Mild language, such as “shit” or “piss” or stronger language such as “bollocks”, said unexpectedly, for example, on a late night show on an adult network, would not normally be a reason to revoke and edit out. In such circumstances the language should be left as it is. Nor would it be a reason to add a ‘G for Guidance’ label, unless the programme has an appeal to a younger audience or there is a significant chance that a young person may access the material online.
Internet search engines take regular “snap-shots” of the Web and cache them, so there’s no guarantee that by removing a story from the BBC archive, the page disappears from the internet altogether. It may still be found in the cache and outdated pages may also still appear in search results for an indeterminate period of time, even though the BBC’s archive has been changed. They will only be updated when the search engine crawls those pages again, which may be some time if it is in the BBC’s online archive.
We would not normally request that BBC web pages which we either amend or remove are also updated or removed from the cache of the main internet search engines or their search results, provided that a contributor’s safety is not at risk and there are no legal or reputational reasons not to act.
In the exceptional cases where we do need to act, requests should be made to the 247 Operations Team or the relevant News Support Helpdesks for news reports. Consideration should be given to which search engines need to be targeted, what requires removal (an image, some text or a complete page) and from which platform. It should be noted that the BBC cannot instruct third party search engines to take action. We can however signal that there’s been a change to a page or that a page needs to be removed from the cache or the search index. Neither the search engines’ response, nor a time frame can be guaranteed.
Where we have removed a detail, requested by an individual, but the original page is still available via search engines, we should explain to the complainant the action that the BBC has taken, making it clear it will take some time before the change shows up in the search engines’ indexes and that the information may still be visible in their summaries.
Where we have completely removed the page at an individual’s request we should, likewise, explain that it may be some time before it disappears from the cache of any search engines.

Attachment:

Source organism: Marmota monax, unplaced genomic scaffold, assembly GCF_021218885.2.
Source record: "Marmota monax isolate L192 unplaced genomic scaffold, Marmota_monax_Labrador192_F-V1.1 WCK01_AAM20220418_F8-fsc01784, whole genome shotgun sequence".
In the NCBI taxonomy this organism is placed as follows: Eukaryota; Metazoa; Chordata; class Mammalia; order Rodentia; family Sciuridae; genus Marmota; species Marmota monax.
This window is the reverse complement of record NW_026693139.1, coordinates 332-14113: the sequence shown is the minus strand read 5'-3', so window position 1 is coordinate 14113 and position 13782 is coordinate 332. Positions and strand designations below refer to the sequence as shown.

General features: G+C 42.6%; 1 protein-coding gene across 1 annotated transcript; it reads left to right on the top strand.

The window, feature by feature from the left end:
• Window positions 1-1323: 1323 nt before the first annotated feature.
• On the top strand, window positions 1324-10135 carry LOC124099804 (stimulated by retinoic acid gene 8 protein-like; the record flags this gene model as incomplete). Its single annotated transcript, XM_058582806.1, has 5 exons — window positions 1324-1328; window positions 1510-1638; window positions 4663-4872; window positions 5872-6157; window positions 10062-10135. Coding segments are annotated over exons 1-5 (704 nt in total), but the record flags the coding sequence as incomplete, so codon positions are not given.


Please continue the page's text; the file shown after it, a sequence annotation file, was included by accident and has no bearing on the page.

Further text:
Alternatives to Removal
Small amendments or clear labelling may be sufficient to address issues raised. Such measures are greatly preferable where they enable the archive or catch-up service to be preserved in as full a state as possible, or do not materially affect its integrity. However, the threshold for considering small changes is as high as it is for complete or permanent removal and should only be considered in exceptional circumstances.
i Offer Anonymity
Anonymity may be achieved simply by the removal of a surname. However, if the first name is particularly unusual, we may also need to take further action such as changing the spelling.
We should not normally consider anonymising individuals in news reports retrospectively as it may undermine our journalism. However, we may offer anonymity where an individual’s safety is at risk; where they can demonstrate that continued publication is causing significant harm or distress – provided we have a duty of care to them, or where we might have offered anonymity when the report was first published. We may also consider anonymity, for example, where we have previously identified a child with an Anti-Social Behaviour Order, provided there are indications that they are no longer offending and are reformed. The fact that an individual is embarrassed by their past behaviour is not sufficient grounds for subsequent anonymity.
In considering whether to offer anonymity, however, we must assess what information is available elsewhere in the public domain. In practice, changing something on BBC webpages may be ineffective if their identity is revealed by other news organisations, or if it is a matter of public record.
We would normally refuse an individual’s request to remove a comment provided there are no legal reasons not to act, nor any genuine safety risks to an individual. Normally we would offer anonymity instead, as current users of our message boards and comments pages are able to anonymise their contributions. However, we should resist anonymity if it destroys the editorial integrity of a thread of comments or where, for example, the individual’s position on a subject is well known, or likely to be the reason for subsequent posts.
ii Publish Online Correction
Where significant mistakes are unlikely to be considered a serious breach of editorial standards or lead to legal action, a text correction may be published online, at point of play, or on the same page for text, to avoid removal. (see discussion below: Labels and Explanations)
We should normally acknowledge serious factual errors and correct mistakes quickly, clearly and appropriately. Inaccuracy may lead to a complaint of unfairness. (See Editorial Guidelines Section 3 Accuracy)
Any changes advised by the legal department should be made as soon as practically possible.
Audio Visual Content